Zine Distro You can also request zines from the Zine Distro, which catalogues over 115 zines on topics including prison reform and abolition, queer and trans issues, radical history, and texts from Indiana prisoners.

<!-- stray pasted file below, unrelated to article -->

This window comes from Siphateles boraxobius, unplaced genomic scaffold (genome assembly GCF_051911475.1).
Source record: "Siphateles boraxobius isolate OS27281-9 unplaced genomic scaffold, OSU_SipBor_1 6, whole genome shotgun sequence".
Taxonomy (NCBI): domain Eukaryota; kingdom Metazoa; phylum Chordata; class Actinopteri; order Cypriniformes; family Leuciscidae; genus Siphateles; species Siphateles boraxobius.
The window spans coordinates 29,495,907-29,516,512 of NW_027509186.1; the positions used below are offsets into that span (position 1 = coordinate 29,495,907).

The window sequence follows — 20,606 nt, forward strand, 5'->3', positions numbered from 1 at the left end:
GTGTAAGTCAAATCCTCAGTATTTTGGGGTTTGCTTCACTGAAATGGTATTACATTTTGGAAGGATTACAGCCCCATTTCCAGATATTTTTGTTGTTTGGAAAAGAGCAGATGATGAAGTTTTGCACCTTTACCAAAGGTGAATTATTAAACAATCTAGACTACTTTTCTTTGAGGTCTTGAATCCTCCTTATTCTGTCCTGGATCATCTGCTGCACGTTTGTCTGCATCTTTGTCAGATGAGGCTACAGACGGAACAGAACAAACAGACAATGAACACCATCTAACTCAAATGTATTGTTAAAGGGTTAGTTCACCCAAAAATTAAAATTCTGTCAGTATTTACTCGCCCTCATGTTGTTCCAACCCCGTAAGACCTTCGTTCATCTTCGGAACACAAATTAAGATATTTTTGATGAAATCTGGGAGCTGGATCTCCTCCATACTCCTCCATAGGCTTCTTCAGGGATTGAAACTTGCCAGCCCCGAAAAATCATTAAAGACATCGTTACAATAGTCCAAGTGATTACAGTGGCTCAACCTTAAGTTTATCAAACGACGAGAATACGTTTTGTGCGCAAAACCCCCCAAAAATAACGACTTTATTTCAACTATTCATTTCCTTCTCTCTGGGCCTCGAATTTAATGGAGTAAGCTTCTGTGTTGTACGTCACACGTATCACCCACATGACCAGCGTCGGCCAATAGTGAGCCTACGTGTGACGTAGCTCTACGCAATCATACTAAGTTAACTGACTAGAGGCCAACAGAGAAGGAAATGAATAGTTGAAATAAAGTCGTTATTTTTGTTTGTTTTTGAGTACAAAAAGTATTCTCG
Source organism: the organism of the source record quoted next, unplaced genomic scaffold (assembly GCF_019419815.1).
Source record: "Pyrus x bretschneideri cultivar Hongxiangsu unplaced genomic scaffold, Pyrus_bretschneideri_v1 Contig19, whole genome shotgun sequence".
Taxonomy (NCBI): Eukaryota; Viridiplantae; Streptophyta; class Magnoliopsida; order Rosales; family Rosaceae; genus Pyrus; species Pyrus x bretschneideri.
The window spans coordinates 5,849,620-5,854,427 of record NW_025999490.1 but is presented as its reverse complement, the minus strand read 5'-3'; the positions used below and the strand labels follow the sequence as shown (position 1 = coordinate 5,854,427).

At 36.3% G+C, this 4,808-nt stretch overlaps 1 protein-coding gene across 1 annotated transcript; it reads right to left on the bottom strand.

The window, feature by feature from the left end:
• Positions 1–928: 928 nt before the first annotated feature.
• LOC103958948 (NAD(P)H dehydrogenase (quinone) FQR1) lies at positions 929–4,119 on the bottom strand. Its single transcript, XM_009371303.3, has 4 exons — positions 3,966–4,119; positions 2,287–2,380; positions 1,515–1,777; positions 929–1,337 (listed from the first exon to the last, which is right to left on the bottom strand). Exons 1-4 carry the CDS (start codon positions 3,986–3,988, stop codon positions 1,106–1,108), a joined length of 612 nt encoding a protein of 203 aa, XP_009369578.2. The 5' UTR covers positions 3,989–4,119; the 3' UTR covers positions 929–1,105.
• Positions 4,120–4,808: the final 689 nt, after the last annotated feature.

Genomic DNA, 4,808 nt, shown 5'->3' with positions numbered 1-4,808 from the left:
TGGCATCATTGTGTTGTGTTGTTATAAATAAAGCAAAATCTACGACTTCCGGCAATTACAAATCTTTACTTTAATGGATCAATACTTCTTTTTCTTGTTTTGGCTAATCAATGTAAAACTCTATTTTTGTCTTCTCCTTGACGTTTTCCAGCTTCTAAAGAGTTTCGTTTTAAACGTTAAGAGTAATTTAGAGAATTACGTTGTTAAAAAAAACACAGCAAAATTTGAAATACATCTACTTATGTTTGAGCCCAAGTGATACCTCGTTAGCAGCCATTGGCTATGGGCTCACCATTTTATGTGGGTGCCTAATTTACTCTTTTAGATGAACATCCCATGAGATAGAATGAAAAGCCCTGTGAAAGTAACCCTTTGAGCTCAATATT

Level 1 15 minutes in prison Use of Abusive Caps or Flood (in-game,discord, forum).